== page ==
Since graduating from SIS in 2018 from the Global Governance, Politics, and Security program (GGPS), Hannah Hunt has found her calling in the military technology industry. She has worked for the Department of State, the Department of Defense, and the Department of the Treasury, and she was the youngest-ever chief of staff for Kessel Run, a division of the Air Force Life Cycle Management Center, before landing her current position as chief product and innovation officer at the Army Software Factory. Her accomplishments haven’t gone unnoticed: she was named to both the 2021 Forbes “30 under 30” list for enterprise technology and the 2021 Project Management Institute (PMI) Future50 list, and she was a TEDx conference speaker. We spoke with Hannah about how her SIS education helped her enter and succeed in her field and what she thinks about the future role of technology in international affairs.
How and when did you decide to pursue combining international affairs and technology?
- It kind of came out of happenstance. I was interested in cross-cultural communications in the defense space, and I had my master’s degree in global governance, politics, and security, so I had been looking for a role that could combine those two things. I realized while working at the State Department that a lot of the change and impact I wanted to make would be in the defense space. I came upon a neat opportunity with Kessel Run, which is an organization in the Air Force that builds software and is led by active-duty personnel and federal employees. A lot of the work I was doing with the Air Force was with international partners in Qatar, Germany, and Korea, and I found that I loved it. At Kessel Run, I started as a program manager but blossomed when I began working as the chief of staff for the organization. Moving over to the Army, where I am currently, it’s exciting to use my background in cross-cultural communications and diplomacy to see the connective tissue joining the defense sector to the technology sector.
What drew you to the defense and military technology sector?
- While I was at the State Department, I saw that diplomacy was a critical component of our national defense strategy. There’s both the soft and hard power of the military, and I wanted to bring more of that soft power to the Department of Defense. I wanted to ask the question “do we need to execute this mission?” and “how do we do that in a smart way?”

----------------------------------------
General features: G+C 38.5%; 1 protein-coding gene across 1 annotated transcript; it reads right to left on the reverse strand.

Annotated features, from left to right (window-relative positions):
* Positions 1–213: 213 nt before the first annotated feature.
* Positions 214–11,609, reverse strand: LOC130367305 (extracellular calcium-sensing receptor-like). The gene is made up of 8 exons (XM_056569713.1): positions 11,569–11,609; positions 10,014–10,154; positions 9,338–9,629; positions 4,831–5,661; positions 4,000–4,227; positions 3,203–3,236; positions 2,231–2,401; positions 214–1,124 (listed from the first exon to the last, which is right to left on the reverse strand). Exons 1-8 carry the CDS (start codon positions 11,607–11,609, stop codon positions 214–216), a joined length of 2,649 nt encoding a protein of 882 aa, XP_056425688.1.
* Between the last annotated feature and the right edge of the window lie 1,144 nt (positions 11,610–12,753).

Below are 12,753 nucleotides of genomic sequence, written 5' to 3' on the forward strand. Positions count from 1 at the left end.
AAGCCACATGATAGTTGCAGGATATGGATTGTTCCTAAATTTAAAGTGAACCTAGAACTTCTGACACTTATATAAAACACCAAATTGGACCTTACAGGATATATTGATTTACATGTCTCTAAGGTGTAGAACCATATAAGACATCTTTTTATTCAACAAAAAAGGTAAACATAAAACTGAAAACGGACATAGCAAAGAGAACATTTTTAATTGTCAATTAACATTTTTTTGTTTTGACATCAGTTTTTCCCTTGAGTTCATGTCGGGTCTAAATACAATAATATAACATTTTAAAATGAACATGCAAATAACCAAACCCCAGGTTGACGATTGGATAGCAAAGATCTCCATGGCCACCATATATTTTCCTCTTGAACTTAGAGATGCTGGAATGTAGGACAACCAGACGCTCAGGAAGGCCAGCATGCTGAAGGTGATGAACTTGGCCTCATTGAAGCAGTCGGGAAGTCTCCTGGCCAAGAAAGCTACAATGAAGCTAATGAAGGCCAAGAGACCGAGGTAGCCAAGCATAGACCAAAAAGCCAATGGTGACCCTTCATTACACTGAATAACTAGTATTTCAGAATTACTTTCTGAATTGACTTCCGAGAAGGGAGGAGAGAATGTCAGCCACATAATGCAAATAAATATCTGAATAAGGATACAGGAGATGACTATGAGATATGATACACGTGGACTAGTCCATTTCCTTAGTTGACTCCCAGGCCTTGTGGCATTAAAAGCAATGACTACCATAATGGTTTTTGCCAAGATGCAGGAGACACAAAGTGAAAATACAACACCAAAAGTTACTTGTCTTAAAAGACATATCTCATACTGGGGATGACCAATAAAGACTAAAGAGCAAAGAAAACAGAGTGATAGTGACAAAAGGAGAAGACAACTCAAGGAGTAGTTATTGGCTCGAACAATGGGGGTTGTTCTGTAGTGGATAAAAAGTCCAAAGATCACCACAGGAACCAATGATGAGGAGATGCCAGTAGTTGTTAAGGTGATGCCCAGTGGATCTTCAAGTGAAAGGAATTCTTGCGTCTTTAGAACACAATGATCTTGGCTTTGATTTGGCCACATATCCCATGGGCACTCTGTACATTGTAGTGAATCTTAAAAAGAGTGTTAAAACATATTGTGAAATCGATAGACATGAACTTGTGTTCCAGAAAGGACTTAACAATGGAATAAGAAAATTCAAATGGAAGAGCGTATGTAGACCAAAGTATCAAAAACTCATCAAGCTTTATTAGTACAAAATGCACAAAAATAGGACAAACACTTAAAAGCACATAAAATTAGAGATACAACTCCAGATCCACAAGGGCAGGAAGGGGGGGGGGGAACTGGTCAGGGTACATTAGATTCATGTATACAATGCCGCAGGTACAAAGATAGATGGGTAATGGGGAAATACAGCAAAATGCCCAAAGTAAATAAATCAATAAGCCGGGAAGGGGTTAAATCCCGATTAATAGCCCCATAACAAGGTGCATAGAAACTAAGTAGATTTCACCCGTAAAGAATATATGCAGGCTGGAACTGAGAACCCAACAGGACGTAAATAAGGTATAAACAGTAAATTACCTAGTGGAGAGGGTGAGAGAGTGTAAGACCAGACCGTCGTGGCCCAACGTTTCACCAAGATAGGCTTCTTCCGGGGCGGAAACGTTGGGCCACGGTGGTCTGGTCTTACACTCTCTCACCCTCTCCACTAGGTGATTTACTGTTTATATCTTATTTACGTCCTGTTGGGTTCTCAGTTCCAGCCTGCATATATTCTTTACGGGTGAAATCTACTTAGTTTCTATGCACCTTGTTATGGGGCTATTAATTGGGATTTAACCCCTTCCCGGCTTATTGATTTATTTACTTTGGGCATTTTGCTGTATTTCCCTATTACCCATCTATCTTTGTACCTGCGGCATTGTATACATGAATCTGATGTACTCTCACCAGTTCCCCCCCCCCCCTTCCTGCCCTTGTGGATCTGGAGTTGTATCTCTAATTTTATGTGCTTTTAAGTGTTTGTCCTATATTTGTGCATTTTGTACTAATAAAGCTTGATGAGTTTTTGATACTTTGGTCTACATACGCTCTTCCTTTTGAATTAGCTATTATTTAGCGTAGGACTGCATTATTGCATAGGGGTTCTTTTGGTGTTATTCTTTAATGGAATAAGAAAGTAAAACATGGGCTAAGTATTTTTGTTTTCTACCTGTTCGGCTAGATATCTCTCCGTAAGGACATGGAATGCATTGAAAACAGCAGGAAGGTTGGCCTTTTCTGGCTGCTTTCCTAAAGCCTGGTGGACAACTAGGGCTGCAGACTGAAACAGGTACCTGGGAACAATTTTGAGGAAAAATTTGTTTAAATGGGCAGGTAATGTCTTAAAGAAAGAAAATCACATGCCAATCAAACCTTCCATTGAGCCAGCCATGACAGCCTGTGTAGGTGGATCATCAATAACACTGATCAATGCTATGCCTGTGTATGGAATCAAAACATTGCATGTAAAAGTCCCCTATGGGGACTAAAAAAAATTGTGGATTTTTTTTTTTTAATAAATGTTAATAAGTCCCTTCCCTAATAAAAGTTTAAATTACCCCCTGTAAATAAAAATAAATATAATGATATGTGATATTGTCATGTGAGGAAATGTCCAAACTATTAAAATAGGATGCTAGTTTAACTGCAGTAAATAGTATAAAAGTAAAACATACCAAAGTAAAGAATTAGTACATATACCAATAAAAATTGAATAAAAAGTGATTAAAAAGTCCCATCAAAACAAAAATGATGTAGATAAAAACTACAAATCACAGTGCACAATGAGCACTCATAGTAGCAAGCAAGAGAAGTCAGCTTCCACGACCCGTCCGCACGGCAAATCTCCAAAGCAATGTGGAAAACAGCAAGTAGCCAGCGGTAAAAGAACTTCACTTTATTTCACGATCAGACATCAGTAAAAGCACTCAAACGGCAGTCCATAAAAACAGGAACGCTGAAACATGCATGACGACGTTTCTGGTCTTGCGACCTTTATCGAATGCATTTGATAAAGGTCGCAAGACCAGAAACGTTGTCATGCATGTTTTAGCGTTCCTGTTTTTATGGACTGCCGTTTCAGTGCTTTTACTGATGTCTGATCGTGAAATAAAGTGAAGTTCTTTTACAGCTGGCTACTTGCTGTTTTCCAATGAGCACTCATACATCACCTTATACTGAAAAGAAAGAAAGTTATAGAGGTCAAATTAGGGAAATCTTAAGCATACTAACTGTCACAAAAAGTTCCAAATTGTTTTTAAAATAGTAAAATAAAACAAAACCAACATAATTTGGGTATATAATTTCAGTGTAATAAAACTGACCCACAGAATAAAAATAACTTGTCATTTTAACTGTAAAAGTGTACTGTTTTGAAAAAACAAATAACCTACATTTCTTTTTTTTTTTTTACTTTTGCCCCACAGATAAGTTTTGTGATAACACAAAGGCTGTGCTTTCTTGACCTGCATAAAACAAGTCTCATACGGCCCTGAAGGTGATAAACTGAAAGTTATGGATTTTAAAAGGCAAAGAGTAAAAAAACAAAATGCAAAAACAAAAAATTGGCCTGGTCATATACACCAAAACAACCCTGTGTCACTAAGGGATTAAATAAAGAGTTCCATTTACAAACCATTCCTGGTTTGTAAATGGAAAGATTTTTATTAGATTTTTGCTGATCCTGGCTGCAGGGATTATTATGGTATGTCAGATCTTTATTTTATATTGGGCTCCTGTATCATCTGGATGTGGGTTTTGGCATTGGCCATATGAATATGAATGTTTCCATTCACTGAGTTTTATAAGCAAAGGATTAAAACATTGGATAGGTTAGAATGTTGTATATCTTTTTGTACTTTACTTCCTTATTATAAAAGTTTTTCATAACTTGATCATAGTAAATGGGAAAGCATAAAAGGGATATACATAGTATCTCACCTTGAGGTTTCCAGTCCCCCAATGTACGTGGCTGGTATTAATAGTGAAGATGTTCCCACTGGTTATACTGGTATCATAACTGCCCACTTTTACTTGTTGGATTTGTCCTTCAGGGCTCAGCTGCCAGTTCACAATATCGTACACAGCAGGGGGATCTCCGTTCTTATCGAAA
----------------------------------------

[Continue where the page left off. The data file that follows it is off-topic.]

How did your time at AU and within SIS help shape your career path?
- I think my education and experiences were immensely beneficial. I could tap into a lot of different internship opportunities, and I held a couple of internships with the Treasury Department and then with the State Department. That catapulted me into the roles that I have today. I took a lot of courses about the Middle East in both my undergraduate and graduate degrees; I wanted to know and understand that culture. I took classes on Islam and the political economy of the region, and I wanted to have a nuanced approach to our interactions in those areas. In my career, the largest presence at that time was the active-duty military force that we had in Iraq and Afghanistan. I wanted to be able to provide a layer of cultural relativism and nuance to how we interacted. But I also wanted to build software that will help make it less likely that we create additional adversaries. Overall, I think SIS gave me a well-rounded view of the world, enabling me to have a nuanced approach to how I interact within the military sector.
While you were at Kessel Run, you were their youngest-ever chief of staff. How did this role challenge you and help you grow?
- It was a big challenge. I had to learn leadership skills very quickly, and I had always been kind of an individual contributor, so I had to grow very quickly into how I wanted to be as a leader. I care about the people and the culture, and those are not things that are often prioritized. I wanted to enable a culture that would focus on autonomy and psychological safety. I focused on being a servant leader versus somebody who has a more top-down approach. Consensus building, the notion of the give-and-take in a diplomatic sense, and the notion that there are different cultures within an organization all came from my education and experiences at AU. I had to grow up fast because I was 26 and leading a 1,400-person organization. It was immensely difficult but also very rewarding.